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Exclusive: In Conversation with Paul Oz

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There are very few names in the current F1 world who are so well known but aren’t part of a team etc, one of these is certainly Paul Oz. His works capture iconic moments and legends of motorsport (and beyond) and we were lucky to catch up with him after last week to talk through his career, his experiences and even a few exclusive teasers…

For those that maybe aren’t aware of you, can you please describe yourself in a couple of sentences?

“I’m a portrait artist and sculptor, specialising in F1 but also other sports and subjects that I’m passionate about. Over the last decade I’ve worked with most teams on the grid and with F1 directly, live painting around the world and partnering with galleries and British Embassies in F1 cities. Most well known for creating the life size bronze statue of Ayrton Senna at McLaren Woking.

You’ve noted in the past that your first plan was to go to art college when you were 16 – but your grades didn’t allow as you didn’t “follow the guidelines “. Do you think your style would have been diluted/ changed if you had attended art college?

“Possibly yes, I do think it’s a strength never really having been taught how I should perceive or create. Even now with hindsight I don’t disagree with the advice not to pursue my dream to art college – at the time it was the sensible decision to follow the more academic path towards a ‘proper job’. And indeed I do believe that it’s everything I learnt in business that has enabled my career to get where it has now, especially in F1. It doesn’t matter how good the art is or isn’t without communication, marketing and business management knowledge to get it out there. For sure I wouldn’t be here doing this if I had gone to art college.”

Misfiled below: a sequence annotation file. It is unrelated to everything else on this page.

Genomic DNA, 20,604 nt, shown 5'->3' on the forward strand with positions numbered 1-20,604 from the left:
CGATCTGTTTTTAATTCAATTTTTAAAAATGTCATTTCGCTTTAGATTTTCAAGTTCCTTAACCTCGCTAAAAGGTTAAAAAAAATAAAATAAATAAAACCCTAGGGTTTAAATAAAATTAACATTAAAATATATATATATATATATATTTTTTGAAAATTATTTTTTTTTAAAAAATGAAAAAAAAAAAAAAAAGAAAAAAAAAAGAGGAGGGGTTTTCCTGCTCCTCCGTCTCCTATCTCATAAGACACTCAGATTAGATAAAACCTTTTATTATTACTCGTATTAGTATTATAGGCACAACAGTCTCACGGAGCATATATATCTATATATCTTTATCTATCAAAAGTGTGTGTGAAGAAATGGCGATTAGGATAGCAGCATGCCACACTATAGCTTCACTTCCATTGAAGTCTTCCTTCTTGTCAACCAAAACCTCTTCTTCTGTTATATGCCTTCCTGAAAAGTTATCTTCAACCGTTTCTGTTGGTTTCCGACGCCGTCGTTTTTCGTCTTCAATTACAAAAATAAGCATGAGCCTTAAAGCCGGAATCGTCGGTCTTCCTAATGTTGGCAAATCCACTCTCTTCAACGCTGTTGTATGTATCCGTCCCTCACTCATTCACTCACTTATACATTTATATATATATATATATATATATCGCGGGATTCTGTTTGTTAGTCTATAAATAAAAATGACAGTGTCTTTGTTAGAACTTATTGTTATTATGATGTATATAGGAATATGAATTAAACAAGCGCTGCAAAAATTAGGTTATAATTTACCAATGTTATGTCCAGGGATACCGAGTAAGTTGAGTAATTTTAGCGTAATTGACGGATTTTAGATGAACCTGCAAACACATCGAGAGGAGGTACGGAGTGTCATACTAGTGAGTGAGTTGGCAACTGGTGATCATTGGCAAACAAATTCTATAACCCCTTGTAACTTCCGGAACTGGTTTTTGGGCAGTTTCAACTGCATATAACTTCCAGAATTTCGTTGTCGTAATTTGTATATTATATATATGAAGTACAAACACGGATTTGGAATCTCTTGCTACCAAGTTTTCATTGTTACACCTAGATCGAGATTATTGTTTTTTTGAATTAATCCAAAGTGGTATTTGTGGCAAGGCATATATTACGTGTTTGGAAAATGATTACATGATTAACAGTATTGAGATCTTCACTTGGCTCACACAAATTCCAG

Some of the first paintings you have mentioned you painted were ones for your own apartment of acrylic abstracts, how did you progress from there to the thick oil paintings you create now?

“Even the first acrylic abstracts when I started painting again in 2005 had texture and splats – I went through a phase of using polyfila even under the paint, the texture is always what I loved. The first non abstract I painted was Jenson in the 2006 BAR, celebrating his first win – still a semi abstract, that I had to blur the reference image to force myself not to be tied to the detail too much. Now with 15 years practice I make that conversion in my head, then pick out the detail to include on top. Accurate form but impressionist style is my aim…. if that’s a thing. I only use pallet knives to paint with, no brushes.”

What was the inspiration for your first gallery show and how did the chance come about?

“Rather than inspiration… it was a request from the gallery, but perfect to get my foot in the door. It was a study of local landscapes and architecture around Warwickshire where I lived. And because of that it was really successful, almost sold out! To get my foot in the door initially, I’d previously loaned some superhero paintings to the most popular pub in town, and asked the gallery director to have a look next time he was in there. It has to be a novel approach with galleries unless you’re well known – every gallery has hundreds of artists hassling them to show their work, so the default answer is no, without any consideration. It was three years after this first show that I was made redundant from my software sales role in London, and had to ramp things up with the painting to cover my next months rent.”

The F1 world is notoriously difficult to become part of – how did you get the chance, what was your first taste of it and was it what you expected?

“It’s been a long steady journey in F1… it’s not an arena you can push to break into, too many are trying to do that, so the walls are high. You need to get taken in, not push to get in, if that makes sense. The important thing is to build relationships organically, be professional and to understand the dynamic and politics of the industry. If an F1 team is going to place you front and centre of a sponsor event for example – remembering that they are then entrusting you with the most important stakeholders in their world. The art is a fair way down the list of the most important things to get right in scenarios like that…. but of course, the art has to stand up to scrutiny too.
My first F1 team live painting was back in 2010 for Marussia, who I then worked with regularly for several years, my first Monaco gig was with them too. The first experience was most definitely more than I expected – meeting the drivers straight away and being introduced on stage by Crofty on day one hour one! All of my work with England Rugby has come from this first F1 gig too, as one of the sponsor partner managers from Marussia stepped sideways into rugby and invited me to do the same there.”

You have met and painted so many F1 icons, was there a moment where you had to pinch yourself to where you have got to?